Figure 1: Linking the ENSO phase with the key growth interval of a crop.
Figure 1

(a) ENSO phase during the reproductive growth period of spring and winter wheat, both harvested in 1983. Light grey indicates that the crop calendar is unavailable, and dark grey designates non-cropland. Only the winter cropping system is presented if both systems are used in a region. The box in the Pacific indicates the Niño3.4 region. (b) Oceanic Niño Index monthly time series; the orange (blue) line indicates the threshold SST of +0.5 °C (−0.5 °C) that categorizes the ENSO phase as El Niño (La Niña), and the grey shaded area indicates the year 1983.

Geographical distributions of the impacts of El Niño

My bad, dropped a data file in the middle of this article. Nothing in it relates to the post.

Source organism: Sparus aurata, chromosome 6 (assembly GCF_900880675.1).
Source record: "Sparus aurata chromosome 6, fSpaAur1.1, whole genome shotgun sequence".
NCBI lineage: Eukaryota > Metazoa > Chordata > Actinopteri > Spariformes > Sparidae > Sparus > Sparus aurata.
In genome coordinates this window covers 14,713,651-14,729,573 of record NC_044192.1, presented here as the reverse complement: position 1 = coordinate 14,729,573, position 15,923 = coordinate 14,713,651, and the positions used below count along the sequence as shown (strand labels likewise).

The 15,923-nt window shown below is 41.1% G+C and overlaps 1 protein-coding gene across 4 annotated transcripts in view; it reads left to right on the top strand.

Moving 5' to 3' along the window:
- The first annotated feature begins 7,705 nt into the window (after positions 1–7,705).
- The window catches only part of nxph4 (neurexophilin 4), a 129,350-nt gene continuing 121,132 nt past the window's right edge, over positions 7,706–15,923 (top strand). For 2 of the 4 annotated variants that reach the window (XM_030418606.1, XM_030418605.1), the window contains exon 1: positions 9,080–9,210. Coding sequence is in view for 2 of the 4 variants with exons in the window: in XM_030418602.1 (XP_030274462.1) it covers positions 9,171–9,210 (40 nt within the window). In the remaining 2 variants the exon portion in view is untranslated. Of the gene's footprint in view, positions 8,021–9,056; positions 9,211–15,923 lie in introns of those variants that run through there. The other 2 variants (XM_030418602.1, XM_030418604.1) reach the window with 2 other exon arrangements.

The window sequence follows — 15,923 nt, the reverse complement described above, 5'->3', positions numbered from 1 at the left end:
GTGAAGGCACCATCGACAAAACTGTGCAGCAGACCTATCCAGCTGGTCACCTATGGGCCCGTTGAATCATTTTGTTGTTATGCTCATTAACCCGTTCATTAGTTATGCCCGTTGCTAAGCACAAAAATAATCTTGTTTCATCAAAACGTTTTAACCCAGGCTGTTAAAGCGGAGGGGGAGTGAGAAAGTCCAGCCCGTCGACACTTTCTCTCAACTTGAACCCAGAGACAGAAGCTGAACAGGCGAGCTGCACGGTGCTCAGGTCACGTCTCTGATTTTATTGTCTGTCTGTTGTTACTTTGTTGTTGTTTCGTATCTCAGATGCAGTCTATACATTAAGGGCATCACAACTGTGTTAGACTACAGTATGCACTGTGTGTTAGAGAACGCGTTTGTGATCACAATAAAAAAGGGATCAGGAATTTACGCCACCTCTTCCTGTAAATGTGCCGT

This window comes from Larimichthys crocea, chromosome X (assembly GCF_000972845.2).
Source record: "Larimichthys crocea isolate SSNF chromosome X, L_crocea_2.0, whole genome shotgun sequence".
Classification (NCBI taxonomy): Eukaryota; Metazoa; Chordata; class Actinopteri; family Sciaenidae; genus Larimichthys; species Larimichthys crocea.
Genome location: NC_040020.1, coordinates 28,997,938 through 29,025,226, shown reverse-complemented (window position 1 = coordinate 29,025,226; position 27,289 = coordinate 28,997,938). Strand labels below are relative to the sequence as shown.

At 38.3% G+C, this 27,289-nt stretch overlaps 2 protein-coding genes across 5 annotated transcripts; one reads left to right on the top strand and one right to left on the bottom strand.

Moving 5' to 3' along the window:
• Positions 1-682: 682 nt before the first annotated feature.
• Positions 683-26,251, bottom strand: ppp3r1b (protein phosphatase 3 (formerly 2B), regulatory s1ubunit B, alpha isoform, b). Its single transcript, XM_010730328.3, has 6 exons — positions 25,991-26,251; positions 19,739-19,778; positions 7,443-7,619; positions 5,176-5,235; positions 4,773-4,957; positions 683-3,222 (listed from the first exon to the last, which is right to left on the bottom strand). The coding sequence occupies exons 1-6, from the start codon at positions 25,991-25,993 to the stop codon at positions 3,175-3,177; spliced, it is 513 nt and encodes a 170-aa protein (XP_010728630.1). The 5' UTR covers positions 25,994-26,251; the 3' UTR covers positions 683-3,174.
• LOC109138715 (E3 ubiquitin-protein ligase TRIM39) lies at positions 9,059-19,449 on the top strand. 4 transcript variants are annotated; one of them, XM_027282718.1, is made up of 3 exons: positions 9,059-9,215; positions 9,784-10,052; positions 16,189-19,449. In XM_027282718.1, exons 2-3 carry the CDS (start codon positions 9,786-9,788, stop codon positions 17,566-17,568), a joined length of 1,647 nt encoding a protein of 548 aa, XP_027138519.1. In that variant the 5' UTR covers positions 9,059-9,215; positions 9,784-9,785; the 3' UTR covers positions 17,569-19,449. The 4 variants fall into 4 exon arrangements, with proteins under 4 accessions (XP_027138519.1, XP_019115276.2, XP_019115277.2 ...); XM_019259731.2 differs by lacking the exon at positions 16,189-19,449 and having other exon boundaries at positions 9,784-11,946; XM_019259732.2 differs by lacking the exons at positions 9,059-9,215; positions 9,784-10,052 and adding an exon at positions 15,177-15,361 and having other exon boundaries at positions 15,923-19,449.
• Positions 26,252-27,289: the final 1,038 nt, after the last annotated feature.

Analyses of yield anomalies (deviations from the 5-year running mean or local polynomial regression curve) from the period 1984–2004 indicate that significant negative impacts of El Niño on the yields are evident in up to 22–24% of harvested areas worldwide (Fig. 2 and Supplementary Fig. 4). The negatively impacted crops and their corresponding regions include the following: maize in the southeastern United States of America, China, East and West Africa, Mexico and Indonesia; soybean in India and in parts of China; rice in the southern part of China, Myanmar and Tanzania; and wheat in a portion of China, the United States of America, Australia, Mexico and parts of Europe. Warmer and drier climate conditions during El Niño years compared with those in neutral years are a primary explanation for the negative impacts of El Niño on the crops in several of the regions listed above, such as maize in Zimbabwe, soybean in India, rice in Indonesia and wheat in Australia (Supplementary Fig. 5), as reported in previous work9,12,15,17,18. In contrast, significant positive impacts of El Niño on crop yields are found in up to 30–36% of harvested areas worldwide (Fig. 2 and Supplementary Fig. 4), including maize in Brazil and Argentina; soybean in the United States of America and Brazil; rice in part of China, Indonesia and part of Brazil; and wheat in Argentina, Kazakhstan and part of South Africa. Cooler and wetter conditions in these areas during El Niño years (Supplementary Fig. 5) are often correlated with positive impacts on crop yields but with variations across regions and crop types. Negative impacts of El Niño on the yields in irrigated area tend to be mitigated to some extent compared with those in rainfed area (Supplementary Fig. 6). This is because negative impacts of El Niño on the yields in the regions listed above are caused by drier condition. However, the yield data and irrigation map are not always reliable over the interval used in this analysis, and the results for some countries in developing world should be interpreted with caution.